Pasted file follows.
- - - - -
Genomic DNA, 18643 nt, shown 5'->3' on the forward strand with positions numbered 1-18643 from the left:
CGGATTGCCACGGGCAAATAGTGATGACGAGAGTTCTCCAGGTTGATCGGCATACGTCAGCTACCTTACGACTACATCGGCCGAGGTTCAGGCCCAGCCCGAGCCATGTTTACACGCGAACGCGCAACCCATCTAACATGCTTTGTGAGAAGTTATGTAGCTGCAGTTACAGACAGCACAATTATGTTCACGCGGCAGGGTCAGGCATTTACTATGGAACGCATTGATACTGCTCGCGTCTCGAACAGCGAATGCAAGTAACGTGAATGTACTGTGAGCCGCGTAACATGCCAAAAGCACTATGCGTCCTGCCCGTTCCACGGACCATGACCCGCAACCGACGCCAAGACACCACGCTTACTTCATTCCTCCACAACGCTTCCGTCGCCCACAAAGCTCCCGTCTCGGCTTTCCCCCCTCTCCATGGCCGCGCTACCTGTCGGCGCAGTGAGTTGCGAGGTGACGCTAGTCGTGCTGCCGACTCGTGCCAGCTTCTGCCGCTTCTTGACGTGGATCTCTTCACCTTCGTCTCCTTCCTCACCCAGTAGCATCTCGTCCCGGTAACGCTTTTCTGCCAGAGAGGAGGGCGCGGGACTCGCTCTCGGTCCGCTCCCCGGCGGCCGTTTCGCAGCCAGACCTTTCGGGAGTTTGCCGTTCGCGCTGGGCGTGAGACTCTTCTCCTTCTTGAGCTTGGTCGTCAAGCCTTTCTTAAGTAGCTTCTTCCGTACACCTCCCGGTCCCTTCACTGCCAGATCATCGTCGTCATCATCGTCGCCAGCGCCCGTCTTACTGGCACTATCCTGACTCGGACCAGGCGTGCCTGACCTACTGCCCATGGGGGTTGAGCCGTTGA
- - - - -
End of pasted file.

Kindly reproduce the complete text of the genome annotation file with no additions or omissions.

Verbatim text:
Genomic DNA, 18643 nt, shown 5'->3' on the forward strand with positions numbered 1-18643 from the left:
CGGATTGCCACGGGCAAATAGTGATGACGAGAGTTCTCCAGGTTGATCGGCATACGTCAGCTACCTTACGACTACATCGGCCGAGGTTCAGGCCCAGCCCGAGCCATGTTTACACGCGAACGCGCAACCCATCTAACATGCTTTGTGAGAAGTTATGTAGCTGCAGTTACAGACAGCACAATTATGTTCACGCGGCAGGGTCAGGCATTTACTATGGAACGCATTGATACTGCTCGCGTCTCGAACAGCGAATGCAAGTAACGTGAATGTACTGTGAGCCGCGTAACATGCCAAAAGCACTATGCGTCCTGCCCGTTCCACGGACCATGACCCGCAACCGACGCCAAGACACCACGCTTACTTCATTCCTCCACAACGCTTCCGTCGCCCACAAAGCTCCCGTCTCGGCTTTCCCCCCTCTCCATGGCCGCGCTACCTGTCGGCGCAGTGAGTTGCGAGGTGACGCTAGTCGTGCTGCCGACTCGTGCCAGCTTCTGCCGCTTCTTGACGTGGATCTCTTCACCTTCGTCTCCTTCCTCACCCAGTAGCATCTCGTCCCGGTAACGCTTTTCTGCCAGAGAGGAGGGCGCGGGACTCGCTCTCGGTCCGCTCCCCGGCGGCCGTTTCGCAGCCAGACCTTTCGGGAGTTTGCCGTTCGCGCTGGGCGTGAGACTCTTCTCCTTCTTGAGCTTGGTCGTCAAGCCTTTCTTAAGTAGCTTCTTCCGTACACCTCCCGGTCCCTTCACTGCCAGATCATCGTCGTCATCATCGTCGCCAGCGCCCGTCTTACTGGCACTATCCTGACTCGGACCAGGCGTGCCTGACCTACTGCCCATGGGGGTTGAGCCGTTGA